Action by Congress is needed to help victims of domestic violence
© Greg Nash

More than three decades ago, the federal government took a significant step toward helping survivors of domestic, family, and dating abuse when Congress passed – and President Ronald Reagan signed into law – the historic Family Violence Prevention Services Act. Now, Congress must act again to ensure that survivors continue to have access to the critical programs supported by the first federal law to address domestic violence.

Enacted in 1984, the Family Violence Prevention Services Act provides federal grants to help states and tribes operate more than 1,600 domestic violence shelters and provide counseling, legal assistance, and other supportive services to victims of abuse and their children. It also supports the National Domestic Violence Hotline, a toll-free 24-hour helpline in which highly trained advocates offer victims of abuse assistance over the phone and through their website at


According to the 2016 National Census of Domestic Violence Services, in one day alone –73,000 victims throughout the country were served by programs that the Family Violence Prevention Services Act supports. To put that into perspective, the number of people helped by these programs on a single day could fill a professional football stadium.

While the nature of domestic violence has changed since 1984, the need for legislation to respond to it remains constant. That is because domestic violence transcends demographics such as gender, race and religion as well as socioeconomic status. According to the Centers for Disease Control and Prevention (CDC), about four in 10 women said they experienced sexual violence, physical violence, and/or stalking in their lifetimes. Furthermore, my home state of Nevada has some of the highest rates of domestic violence-related homicides in the U.S.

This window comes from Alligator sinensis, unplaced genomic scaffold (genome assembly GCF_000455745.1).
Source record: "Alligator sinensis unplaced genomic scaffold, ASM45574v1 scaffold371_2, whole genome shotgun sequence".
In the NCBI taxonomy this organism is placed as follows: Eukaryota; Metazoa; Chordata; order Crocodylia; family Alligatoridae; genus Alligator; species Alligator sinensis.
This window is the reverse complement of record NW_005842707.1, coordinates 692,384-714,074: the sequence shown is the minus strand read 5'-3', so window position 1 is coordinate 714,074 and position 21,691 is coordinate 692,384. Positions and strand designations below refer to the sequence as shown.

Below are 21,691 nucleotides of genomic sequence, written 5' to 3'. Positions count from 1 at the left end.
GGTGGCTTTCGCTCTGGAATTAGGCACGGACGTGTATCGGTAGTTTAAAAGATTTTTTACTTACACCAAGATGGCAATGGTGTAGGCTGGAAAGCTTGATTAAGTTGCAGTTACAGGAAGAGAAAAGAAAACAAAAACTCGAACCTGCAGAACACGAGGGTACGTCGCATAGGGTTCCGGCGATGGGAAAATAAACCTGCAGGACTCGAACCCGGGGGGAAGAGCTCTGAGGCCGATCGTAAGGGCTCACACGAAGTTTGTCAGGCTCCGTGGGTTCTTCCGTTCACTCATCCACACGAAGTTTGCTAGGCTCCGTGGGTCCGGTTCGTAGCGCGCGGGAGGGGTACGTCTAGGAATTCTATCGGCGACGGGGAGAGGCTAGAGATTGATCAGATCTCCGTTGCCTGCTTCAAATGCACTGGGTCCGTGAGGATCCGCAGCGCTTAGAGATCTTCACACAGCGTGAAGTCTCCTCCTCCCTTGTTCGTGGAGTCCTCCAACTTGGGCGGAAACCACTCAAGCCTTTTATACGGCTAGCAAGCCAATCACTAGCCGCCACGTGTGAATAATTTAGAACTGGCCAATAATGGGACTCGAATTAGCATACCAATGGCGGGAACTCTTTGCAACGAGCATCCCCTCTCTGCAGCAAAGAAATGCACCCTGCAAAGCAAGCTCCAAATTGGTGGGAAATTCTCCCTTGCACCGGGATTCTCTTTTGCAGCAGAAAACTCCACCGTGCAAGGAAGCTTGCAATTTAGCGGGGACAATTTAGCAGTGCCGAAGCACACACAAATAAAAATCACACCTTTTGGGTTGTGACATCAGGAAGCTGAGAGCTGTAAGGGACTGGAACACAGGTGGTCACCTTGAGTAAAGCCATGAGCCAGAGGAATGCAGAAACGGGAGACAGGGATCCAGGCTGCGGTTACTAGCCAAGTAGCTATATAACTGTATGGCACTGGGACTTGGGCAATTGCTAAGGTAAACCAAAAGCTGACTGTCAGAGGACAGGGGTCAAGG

That is why I introduced bipartisan legislation with Sen. Bob CaseyRobert (Bob) Patrick CaseyDemocratic senators ask FDA to ban device used to shock disabled students Trump under pressure to renew last nuke treaty with Russia Celebrating and expanding upon five years of the ABLE  Act MORE (D-Pa.) to reauthorize the landmark Family Violence Prevention Services Act so that victims and their children can continue to access programs to help them escape abuse and find safe haven.

In addition to robbing victims of a safe place to call home, domestic violence has a lasting impact on survivors, especially children. The National Child Traumatic Stress Network has reported that exposure to occurrences of domestic abuse can cause immediate and long-term effects that range from anxiety to depression.

Consider this: as reported by the National Network to End Domestic Violence, during a single day in Nevada last year, 462 victims of domestic violence accessed services that included emergency shelters, transitional housing, and non-residential assistance programs such as counseling and legal advocacy.

Further, during a 24-hour survey period, local and state hotline staff, who provide support, information and resources, answered more than 20,000 domestic violence hotline calls in a single day. At the same time, the national hotline staff answered on average 14 calls every minute. The National Domestic Violence Hotline is often the first place that victims turn for help.

The bipartisan Family Violence Prevention Services Act ensures that these programs and services alike can remain operational, and this week, more than 100 domestic violence advocates will converge on Capitol Hill to urge its passage. I encourage my colleagues on both sides of the aisle to listen to them, and to serve as a beacon of hope to victims of domestic violence by supporting this legislation and sending it to the president’s desk.

U.S. Senator Dean HellerDean Arthur HellerOn The Trail: Democrats plan to hammer Trump on Social Security, Medicare Lobbying World Democrats spend big to put Senate in play MORE represents Nevada in the United States Senate and is the author of bipartisan legislation to reauthorize the landmark Family Violence Prevention Services Act, which helps states and tribes provide supportive services to victims of abuse and their children.